Dealmakers would be forgiven for thinking they’re experiencing déjà vu.
Another year began with a promising first quarter. But as the weather got warmer, the environment for mergers and acquisitions chilled.
Worries about European sovereign debt, fiscal over-reach by governments around the world and turbulent global markets now threaten bankers with a quiet summer.
“For those of us driven by transaction announcements, it has been a tough business for four years,” notes one gloomy adviser.
Global dealmaking slumped 17.5 per cent in the second quarter of the year compared with the first, led by the US which dropped 36 per cent.
Activity rose 27.7 per cent over the first half compared with the same period of 2010, a healthy upwards trend, but advisers concede that companies are again taking their time over strategic decisions.
Steven Baronoff, head of global M&A at Bank of America Merrill Lynch, argues that companies are not abandoning transactions or shelving them for multiple quarters.
“We’d describe it as more of a slowdown in the past few weeks, rather than a halt,” he says. “There is just more uncertainty in the world in terms of fiscal difficulties, deficits, housing and consumer confidence.”
Bankers argue that the fundamental factors underlying dealmaking persist – reasonable valuations, cheap funding rates and strong corporate balance sheets.
“It is a matter of timing, but not really a question of direction,” says Paul Parker, global head of M&A at Barclays Capital. “If there is a slowdown in the economy but there is still growth, then you’ll see M&A and behind that is a number of structural factors that will keep the market going.”
Companies requiring financing are facing a less hospitable reception. Investors this month withdrew a record amount from US high yield bond funds, as worries about Greece mounted and US politicians bickered about the government’s debt ceiling.
This month prices for loans trading in the secondary market dipped to their lowest level so far in 2011. The pipeline of new issues has withered as companies pulled back on plans to test the market with opportunistic deals.
“The financing markets have gotten a little tougher, both in terms of leverage and rates,” says Eduardo Mestre, vice-chairman of Evercore Partners. “Some deals that are dependent on markets will founder because of funding.”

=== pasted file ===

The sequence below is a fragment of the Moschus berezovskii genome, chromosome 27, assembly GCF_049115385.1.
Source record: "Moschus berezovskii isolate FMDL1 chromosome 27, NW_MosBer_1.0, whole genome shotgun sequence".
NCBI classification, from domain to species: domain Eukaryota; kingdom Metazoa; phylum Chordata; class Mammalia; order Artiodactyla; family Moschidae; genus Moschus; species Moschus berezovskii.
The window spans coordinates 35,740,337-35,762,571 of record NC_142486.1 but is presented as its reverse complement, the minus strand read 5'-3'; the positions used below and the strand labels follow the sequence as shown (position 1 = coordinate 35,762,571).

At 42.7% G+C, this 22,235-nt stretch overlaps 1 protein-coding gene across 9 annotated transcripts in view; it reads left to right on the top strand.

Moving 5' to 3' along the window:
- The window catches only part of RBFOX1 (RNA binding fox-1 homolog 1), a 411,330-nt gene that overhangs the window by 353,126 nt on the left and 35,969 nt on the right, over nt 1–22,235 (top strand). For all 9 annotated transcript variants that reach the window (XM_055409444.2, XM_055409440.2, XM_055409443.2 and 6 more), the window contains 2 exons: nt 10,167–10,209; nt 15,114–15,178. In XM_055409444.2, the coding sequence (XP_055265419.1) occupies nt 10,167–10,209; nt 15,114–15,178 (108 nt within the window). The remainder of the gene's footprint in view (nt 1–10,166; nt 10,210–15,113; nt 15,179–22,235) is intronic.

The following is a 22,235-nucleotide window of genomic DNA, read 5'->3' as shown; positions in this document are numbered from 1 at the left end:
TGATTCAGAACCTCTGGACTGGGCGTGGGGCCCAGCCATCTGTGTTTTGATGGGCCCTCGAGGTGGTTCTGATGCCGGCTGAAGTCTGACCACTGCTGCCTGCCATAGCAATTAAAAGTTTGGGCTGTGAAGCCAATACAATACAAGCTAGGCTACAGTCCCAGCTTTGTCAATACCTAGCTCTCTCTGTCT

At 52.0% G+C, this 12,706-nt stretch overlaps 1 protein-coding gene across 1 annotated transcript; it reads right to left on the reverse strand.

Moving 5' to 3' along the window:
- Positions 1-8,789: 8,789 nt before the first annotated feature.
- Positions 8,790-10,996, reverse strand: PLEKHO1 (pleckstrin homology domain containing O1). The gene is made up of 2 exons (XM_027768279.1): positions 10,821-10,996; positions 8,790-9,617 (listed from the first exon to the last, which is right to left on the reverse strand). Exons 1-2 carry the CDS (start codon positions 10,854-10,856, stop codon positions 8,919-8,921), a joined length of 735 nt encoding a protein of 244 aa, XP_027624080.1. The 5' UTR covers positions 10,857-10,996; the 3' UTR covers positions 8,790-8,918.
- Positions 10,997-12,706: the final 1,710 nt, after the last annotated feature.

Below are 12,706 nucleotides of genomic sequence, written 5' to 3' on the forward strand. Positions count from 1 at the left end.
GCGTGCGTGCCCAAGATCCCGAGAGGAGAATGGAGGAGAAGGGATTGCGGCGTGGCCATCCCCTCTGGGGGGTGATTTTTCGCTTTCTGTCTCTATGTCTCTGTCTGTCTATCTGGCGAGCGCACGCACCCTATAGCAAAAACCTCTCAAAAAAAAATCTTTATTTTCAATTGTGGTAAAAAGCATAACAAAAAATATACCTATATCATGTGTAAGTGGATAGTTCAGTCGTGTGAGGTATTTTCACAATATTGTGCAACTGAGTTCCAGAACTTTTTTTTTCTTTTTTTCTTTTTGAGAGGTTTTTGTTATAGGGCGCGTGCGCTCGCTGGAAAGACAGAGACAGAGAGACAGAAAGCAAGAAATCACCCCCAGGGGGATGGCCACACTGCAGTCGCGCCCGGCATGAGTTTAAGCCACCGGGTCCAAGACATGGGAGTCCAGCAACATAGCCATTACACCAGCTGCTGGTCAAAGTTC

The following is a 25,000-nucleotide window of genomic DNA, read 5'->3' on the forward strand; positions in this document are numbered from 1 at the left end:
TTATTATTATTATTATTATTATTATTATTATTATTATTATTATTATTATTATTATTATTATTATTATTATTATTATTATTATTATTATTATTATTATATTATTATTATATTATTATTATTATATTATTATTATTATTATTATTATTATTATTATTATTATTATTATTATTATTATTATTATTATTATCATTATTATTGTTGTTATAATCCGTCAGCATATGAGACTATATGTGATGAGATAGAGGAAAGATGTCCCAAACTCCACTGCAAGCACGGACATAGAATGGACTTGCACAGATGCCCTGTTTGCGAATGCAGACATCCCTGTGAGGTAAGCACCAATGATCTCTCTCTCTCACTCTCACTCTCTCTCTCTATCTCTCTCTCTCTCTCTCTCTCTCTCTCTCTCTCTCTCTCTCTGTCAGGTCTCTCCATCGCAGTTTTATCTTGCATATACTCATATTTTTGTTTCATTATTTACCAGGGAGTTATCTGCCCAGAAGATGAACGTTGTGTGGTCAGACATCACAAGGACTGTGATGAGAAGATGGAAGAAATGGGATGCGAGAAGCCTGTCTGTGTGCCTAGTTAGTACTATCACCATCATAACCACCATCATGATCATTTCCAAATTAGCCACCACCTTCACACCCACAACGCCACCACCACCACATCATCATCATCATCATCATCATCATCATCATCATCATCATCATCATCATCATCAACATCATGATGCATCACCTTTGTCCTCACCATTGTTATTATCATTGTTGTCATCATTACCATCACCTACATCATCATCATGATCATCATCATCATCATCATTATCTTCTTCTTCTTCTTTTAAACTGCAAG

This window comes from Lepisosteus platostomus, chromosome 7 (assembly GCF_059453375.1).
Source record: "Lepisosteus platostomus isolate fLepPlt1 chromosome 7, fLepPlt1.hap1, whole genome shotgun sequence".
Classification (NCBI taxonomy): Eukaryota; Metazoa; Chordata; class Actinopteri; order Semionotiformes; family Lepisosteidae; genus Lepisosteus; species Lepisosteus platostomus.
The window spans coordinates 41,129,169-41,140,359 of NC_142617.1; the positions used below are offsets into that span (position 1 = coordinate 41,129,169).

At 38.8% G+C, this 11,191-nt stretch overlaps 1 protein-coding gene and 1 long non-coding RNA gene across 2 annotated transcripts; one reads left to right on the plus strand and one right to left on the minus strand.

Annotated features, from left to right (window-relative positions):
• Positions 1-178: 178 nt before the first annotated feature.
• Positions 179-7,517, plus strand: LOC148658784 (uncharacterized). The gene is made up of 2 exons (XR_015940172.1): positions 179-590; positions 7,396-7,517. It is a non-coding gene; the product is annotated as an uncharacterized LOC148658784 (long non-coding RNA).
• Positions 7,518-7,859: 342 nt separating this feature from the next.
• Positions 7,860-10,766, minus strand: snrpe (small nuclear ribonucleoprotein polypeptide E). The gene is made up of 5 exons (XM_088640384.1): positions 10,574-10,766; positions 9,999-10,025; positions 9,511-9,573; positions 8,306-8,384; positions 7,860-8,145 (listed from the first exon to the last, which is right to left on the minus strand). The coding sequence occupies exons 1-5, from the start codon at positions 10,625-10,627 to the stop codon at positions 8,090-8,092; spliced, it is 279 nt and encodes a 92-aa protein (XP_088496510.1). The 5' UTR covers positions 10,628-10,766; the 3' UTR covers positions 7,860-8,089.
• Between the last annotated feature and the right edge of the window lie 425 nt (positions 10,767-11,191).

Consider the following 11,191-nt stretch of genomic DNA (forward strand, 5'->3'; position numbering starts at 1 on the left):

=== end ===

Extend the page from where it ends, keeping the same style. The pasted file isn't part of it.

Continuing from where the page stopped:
Before the recent jitters, Europe was enjoying a pick-up in M&A after a protracted period of depressed activity.
European deals worth $383.4bn have been announced so far this year, up more than 54 per cent on the first half of 2010.
That represents a rebalancing of activity, say bankers, after the US dominated large-scale dealmaking in the first three months of the year.
However, the UK’s share of deal activity has shrunk, down to 14.8 per cent of the European market, the lowest levels since Mergermarket records began. Traditionally the largest and among the most open market for deals in Europe, banks argue that confidence in the UK’s economic recovery remains fragile.
Instead, sizeable continental deals boosted volumes, including Johnson & Johnson’s $21bn deal to buy Synthes of Switzerland and the acquisition of Nycomed, another Swiss pharmaceutical company, by Japan’s Takeda for $13.7bn.
“Many companies who may have considered the status quo as a good option are looking at a changed landscape in their industry,” says Mr Parker at Barclays Capital. “They are having to think about their competitive response.”
Industry bankers report a flurry of conversations after US power company Duke Energy agreed a $26bn merger with Progress Energy in January, while AT&T’s $39bn deal with T-Mobile USA has prompted soul-searching among telecoms rivals.
Moreover, some would-be buyers may be encouraged by the markets’ reception to deals. Avis Budget shares, for example, jumped 7.6 per cent this month when the car rental company announced a $1bn deal to buy its European counterpart, Avis Europe.
“The market reaction to announced deals in many cases is positive, which is a new phenomenon,” says Hernan Cristerna, head of European M&A at JPMorgan. “We would normally expect acquirers’ stock to underperform after a deal is announced and the contrary shows investor support of M&A.”
The markets seem to be receptive to growth through acquisition, argue bankers, as the economic environment makes it tougher for companies to promise credibly top-line growth on an organic basis.
“For those who felt this was going to be a sharp snapback then perhaps the standalone plan looks pretty good,” points out Mr Baronoff. “But for those who feel it will continue to be a difficult economic environment and growth will be challenged, then given the current cost of financing it makes sense to think about transactions.”
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